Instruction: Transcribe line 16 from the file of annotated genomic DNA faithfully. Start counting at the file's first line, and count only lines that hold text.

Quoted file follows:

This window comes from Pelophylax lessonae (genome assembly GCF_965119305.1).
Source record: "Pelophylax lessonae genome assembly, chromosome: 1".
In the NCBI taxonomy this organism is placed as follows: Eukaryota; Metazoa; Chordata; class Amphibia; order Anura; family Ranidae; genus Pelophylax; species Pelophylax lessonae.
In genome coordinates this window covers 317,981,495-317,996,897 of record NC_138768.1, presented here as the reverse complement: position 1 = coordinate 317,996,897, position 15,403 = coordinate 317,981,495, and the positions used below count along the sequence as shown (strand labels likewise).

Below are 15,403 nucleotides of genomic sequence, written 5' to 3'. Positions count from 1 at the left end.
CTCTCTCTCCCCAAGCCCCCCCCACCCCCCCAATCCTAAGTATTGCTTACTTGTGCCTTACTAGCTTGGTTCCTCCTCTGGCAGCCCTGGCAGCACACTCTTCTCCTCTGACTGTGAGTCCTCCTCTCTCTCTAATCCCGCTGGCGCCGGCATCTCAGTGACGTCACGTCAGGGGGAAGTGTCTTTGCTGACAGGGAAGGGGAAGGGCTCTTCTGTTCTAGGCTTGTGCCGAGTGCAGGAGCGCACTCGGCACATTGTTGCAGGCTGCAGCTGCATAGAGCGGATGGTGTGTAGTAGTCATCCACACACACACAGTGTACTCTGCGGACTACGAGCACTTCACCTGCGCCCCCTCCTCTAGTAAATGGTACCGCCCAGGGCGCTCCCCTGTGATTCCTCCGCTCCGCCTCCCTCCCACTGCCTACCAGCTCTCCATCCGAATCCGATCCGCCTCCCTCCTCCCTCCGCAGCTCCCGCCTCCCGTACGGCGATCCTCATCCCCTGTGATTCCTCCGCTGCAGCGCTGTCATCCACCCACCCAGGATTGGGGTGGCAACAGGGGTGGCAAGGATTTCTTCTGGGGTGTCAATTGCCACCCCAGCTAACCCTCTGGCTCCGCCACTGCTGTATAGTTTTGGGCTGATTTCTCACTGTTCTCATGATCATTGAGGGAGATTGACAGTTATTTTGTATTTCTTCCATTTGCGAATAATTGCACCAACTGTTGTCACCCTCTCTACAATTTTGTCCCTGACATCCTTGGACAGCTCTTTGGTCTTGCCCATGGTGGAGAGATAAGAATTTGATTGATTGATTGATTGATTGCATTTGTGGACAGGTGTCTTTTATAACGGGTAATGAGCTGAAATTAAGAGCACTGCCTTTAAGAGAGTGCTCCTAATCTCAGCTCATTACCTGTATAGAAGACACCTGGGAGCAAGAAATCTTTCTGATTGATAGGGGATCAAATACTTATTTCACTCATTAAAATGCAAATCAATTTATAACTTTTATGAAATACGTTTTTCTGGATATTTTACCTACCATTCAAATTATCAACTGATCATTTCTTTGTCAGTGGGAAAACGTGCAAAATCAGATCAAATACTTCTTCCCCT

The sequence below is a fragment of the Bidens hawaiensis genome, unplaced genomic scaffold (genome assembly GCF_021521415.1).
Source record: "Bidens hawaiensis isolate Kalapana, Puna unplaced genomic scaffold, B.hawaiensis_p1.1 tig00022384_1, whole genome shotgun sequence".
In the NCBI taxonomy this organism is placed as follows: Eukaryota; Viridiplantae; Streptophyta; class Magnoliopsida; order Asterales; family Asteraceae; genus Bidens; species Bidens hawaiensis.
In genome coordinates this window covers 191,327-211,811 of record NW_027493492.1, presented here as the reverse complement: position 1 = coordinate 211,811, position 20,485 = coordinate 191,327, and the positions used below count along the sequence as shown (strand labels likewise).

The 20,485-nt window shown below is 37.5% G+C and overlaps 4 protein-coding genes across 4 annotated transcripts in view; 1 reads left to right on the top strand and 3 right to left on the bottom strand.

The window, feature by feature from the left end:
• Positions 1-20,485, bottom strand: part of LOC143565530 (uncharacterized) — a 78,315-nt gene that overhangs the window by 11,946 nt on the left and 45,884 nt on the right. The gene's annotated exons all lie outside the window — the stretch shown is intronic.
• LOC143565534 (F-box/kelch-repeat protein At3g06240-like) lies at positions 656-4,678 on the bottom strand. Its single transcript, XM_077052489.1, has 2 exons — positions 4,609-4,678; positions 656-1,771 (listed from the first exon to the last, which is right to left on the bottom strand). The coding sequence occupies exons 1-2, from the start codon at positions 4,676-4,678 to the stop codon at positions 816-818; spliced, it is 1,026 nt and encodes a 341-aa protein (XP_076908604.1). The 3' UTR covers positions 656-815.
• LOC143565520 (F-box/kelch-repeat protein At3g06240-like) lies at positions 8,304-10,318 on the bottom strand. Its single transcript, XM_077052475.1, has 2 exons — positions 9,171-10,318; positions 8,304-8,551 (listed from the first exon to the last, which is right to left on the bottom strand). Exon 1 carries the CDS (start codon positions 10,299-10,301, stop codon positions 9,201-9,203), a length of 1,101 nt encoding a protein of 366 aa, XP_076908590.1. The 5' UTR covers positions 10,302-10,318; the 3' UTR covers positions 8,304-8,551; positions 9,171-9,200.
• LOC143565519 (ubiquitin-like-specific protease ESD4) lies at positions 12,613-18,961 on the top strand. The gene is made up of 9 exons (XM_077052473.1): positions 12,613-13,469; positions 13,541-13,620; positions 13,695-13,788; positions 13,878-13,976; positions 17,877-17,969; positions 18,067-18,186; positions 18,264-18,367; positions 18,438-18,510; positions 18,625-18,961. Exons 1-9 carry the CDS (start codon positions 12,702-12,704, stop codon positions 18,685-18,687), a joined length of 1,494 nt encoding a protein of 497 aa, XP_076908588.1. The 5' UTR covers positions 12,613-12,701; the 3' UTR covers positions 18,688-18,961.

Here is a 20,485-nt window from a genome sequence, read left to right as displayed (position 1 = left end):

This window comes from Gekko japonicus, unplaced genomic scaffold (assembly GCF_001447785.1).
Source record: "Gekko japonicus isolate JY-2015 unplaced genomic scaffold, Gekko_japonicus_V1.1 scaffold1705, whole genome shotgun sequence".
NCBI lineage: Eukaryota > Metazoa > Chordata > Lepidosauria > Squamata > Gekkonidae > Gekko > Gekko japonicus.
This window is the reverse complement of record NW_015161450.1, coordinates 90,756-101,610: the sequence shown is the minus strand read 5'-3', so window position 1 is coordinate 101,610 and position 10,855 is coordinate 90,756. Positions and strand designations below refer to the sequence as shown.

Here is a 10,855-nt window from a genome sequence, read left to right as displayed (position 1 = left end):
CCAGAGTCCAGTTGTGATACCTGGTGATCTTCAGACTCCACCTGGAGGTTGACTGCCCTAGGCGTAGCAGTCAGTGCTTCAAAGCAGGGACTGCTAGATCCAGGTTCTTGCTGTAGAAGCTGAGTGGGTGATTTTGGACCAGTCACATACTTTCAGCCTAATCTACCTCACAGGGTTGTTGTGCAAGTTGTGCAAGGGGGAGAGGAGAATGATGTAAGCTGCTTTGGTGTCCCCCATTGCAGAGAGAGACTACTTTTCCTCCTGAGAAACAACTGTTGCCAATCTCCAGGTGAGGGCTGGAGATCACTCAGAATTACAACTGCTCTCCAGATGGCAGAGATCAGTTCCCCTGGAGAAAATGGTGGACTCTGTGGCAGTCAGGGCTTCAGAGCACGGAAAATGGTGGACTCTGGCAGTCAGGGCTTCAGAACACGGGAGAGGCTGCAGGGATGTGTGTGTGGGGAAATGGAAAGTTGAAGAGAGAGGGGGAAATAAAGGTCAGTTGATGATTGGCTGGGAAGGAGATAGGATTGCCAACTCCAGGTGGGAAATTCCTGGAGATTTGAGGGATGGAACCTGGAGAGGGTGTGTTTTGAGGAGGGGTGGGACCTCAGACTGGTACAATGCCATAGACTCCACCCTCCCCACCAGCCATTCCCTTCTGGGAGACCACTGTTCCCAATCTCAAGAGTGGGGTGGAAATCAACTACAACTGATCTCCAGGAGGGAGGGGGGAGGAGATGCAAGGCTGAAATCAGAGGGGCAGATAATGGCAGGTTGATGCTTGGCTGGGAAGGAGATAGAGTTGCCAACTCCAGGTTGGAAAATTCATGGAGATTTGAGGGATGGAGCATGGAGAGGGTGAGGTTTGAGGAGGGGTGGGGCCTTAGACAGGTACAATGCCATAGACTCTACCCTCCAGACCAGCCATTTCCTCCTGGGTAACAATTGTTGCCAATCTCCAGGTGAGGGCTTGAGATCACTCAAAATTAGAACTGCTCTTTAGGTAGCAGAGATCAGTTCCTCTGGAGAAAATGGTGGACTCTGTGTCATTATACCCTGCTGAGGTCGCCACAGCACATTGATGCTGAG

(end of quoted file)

• LOC143565519 (ubiquitin-like-specific protease ESD4) lies at positions 12,613-18,961 on the top strand. The gene is made up of 9 exons (XM_077052473.1): positions 12,613-13,469; positions 13,541-13,620; positions 13,695-13,788; positions 13,878-13,976; positions 17,877-17,969; positions 18,067-18,186; positions 18,264-18,367; positions 18,438-18,510; positions 18,625-18,961. Exons 1-9 carry the CDS (start codon positions 12,702-12,704, stop codon positions 18,685-18,687), a joined length of 1,494 nt encoding a protein of 497 aa, XP_076908588.1. The 5' UTR covers positions 12,613-12,701; the 3' UTR covers positions 18,688-18,961.